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Cast Away (2000)
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Review Date: December 11, 2000
Director: Robert Zemeckis
Writer: William Broyles
Producers: T. Hanks, R. Zemeckis, J. Rapke, S. Starkey
Actors:
Tom Hanks
Helen Hunt
Plot:
A man consumed by time in his own day-to-day life gets into a major plane crash, leaving him stranded alone on an island. The movie basically follows his journey as he attempts to survive and escape the lonely clutches of island life.
Critique:
Can a movie that spends about 80% of its runtime alone on an island with one man actually not be boring? You bet. Especially when it manages to make you feel as though you are stuck on that very island with him. Here we have a movie that does not play by the rules of Hollywood. There are no major sweeping scores or soundtracks. There are no cute supporting players, or breakout performances by the latest ingenues coming out of Tinseltown. This film puts you through one of the most authentic plane crashes ever witnessed on the big screen, and then just as effectively, strands you on an island with a man just like any other. The journey you take with that person is an interesting one, and one that held my attention throughout. I honestly expected to be bored at some point. I was waiting for the whole stint on the island to weigh down on me or for me to begin counting the number of people in my theatre, but I thoroughly enjoyed the premise of this film and the gradual manner in which they allowed its story to build. The film is also loaded with ironies, of which I am a big fan. But with any film such as this, chances are that not everyone will be a fan. There is obviously very little dialogue in the movie, and you're basically living day-by-day with Tom Hanks, so if he or his predicament doesn't interest you, you're not likely to care much about any of the film. But it worked just dandy for me. It's just too bad that I knew how it was gonna end up because of the crappy trailer that the studios put together (read my complete tirade above), otherwise the story might've held some suspense in it for me as well.

On the downside, I didn't really get too emotional about the movie. Hanks' character was interesting to watch, mesmerizing to follow and fulfilling to witness growing, but I didn't feel much for him, or anyone, at the end of the movie. Was I supposed to? I think so. I think the story is supposed to show us how we really don't take the time to appreciate the little things in our lives, and even though the film does give you a real sense of that, the relationship element didn't really gel for me. Having said that, the film still comes through as one of the more original movies of the year, and the direction by Zemeckis is top-notch. See the movie for its realistic portrayal of life alone on an island, the terrifying plane crash, the various adventurous escape attempts by Hanks and even for his performance, which despite being mostly non-verbal, comes through once again. BTW, the FedEx company should be nominated for Best Supporting Actor in this film. Wow. Has there ever been a product placement used so entirely as part of a movie? Incredible.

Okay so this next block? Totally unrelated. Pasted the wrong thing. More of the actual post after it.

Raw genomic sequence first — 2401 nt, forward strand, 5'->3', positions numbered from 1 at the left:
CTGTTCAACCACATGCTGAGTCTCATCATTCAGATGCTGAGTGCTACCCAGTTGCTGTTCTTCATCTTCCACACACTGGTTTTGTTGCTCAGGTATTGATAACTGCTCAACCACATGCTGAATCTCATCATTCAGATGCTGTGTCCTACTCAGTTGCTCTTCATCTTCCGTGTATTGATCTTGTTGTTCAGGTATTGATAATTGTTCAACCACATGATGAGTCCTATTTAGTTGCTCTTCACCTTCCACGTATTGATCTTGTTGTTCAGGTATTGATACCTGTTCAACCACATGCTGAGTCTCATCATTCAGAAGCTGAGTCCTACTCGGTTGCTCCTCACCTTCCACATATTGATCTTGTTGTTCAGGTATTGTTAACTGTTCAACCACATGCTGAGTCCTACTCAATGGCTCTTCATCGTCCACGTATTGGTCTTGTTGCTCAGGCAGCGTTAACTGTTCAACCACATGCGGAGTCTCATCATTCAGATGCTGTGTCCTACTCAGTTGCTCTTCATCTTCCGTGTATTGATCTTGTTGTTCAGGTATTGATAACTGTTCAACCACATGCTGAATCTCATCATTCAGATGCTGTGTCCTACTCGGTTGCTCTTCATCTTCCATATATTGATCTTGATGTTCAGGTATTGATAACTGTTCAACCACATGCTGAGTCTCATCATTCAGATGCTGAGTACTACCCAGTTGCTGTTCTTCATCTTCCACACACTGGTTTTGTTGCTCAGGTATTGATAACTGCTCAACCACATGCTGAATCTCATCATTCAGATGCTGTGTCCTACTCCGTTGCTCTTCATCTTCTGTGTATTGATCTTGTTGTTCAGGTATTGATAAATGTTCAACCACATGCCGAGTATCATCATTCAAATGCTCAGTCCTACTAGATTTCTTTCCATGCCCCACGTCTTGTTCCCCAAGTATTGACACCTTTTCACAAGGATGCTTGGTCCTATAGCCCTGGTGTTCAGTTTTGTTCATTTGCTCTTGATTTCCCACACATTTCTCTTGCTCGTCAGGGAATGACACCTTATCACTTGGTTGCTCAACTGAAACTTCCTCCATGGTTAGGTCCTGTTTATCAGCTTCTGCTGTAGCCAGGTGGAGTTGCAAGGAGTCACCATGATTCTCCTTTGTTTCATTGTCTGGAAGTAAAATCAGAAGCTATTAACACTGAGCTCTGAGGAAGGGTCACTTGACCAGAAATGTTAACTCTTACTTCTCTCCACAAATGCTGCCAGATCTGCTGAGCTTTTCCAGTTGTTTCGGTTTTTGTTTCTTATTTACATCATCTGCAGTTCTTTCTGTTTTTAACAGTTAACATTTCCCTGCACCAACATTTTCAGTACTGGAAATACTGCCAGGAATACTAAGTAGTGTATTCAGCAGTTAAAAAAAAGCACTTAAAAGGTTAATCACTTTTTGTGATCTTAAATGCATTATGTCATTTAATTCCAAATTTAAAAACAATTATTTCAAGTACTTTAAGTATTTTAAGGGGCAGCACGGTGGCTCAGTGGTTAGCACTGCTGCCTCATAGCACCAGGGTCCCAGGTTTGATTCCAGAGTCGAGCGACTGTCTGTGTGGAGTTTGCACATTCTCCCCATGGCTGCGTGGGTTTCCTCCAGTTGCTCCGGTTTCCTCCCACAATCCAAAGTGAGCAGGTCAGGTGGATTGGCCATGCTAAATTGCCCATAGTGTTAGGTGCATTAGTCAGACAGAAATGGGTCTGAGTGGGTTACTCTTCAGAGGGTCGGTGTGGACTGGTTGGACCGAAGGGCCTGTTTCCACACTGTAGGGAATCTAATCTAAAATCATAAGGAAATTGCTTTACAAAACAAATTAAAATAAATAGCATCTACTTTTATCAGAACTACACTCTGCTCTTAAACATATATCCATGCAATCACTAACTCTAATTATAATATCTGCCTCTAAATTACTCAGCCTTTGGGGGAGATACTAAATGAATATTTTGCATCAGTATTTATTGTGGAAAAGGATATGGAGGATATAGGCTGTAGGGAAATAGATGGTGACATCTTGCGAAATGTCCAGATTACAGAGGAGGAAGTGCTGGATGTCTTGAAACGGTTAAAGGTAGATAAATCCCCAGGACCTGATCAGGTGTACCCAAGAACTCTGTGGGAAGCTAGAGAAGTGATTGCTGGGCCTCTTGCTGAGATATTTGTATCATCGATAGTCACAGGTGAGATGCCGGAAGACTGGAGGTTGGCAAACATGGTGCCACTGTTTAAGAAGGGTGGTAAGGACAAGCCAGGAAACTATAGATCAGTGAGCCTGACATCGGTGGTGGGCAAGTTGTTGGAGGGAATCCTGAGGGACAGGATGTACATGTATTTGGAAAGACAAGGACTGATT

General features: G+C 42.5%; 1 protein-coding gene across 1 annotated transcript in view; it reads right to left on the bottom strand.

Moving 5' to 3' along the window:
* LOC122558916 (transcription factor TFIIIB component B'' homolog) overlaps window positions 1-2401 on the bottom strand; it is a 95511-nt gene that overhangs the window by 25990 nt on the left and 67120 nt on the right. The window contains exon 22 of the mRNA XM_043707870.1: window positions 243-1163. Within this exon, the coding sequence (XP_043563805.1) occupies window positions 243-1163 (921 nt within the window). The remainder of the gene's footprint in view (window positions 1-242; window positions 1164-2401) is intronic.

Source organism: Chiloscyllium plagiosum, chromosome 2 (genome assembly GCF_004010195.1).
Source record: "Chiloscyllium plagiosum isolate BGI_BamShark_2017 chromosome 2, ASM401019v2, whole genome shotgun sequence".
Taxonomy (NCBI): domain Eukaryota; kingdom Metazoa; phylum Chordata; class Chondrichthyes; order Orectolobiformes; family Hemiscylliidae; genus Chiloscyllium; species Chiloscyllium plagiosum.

(c) 2015 Berge Garabedian
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2:10PM on 04/09/2006
Robinson Crusoe anybody? Just about, except this particular movie takes place in the present day. You got this guy, played by Tom Hanks, who works for Fedex and one day while flying internationally, the plane crashes and he washes up on a deserted and relatively obscure island. The rest of the movie deals with his survival on said island.

Now this might sound like a boring movie: guy stranded on island . . . ("crickets chirping" here) but in the hands of director Robert Zemeckis and star
Robinson Crusoe anybody? Just about, except this particular movie takes place in the present day. You got this guy, played by Tom Hanks, who works for Fedex and one day while flying internationally, the plane crashes and he washes up on a deserted and relatively obscure island. The rest of the movie deals with his survival on said island.

Now this might sound like a boring movie: guy stranded on island . . . ("crickets chirping" here) but in the hands of director Robert Zemeckis and star Tom Hanks - this movie examines more than just life on a deserted island. There's a lot of character study and development (I'm about to get a little philosophical here, but bear with me - I've thought about this).

You can say this movie is about survival; not just staying alive against extreme odds, but survival of one's sanity, soul, determination, and the willingness to do whatever it takes to maintain all of these things.

This movie has a lot of interesting moments: watching the protagonist examine what has happened to him, watching him survive, and basically seeing the chapter in this guy's life on this island.

The ending also has a lot of dramatic effect. I won't go into it too much so as to not give anything away, but the character development continues and so does the dramatic effect. The movie tells you how people take certain things for granted: fire, food, friends, to name a few. It's was cool seeing how he struggled surviving without some of these elements. The ending to the movie reflects on the issue as well.

Kudos goes to Zemeckis and Hanks for making such an interesting and unique movie. A lot of the time on the island is spent without dialogue or music, just the ambient noises of the island and the ocean waves in the background. It is very well done; if you like movies with lots of character development and dramatic effects - then this movie was made especially for you.
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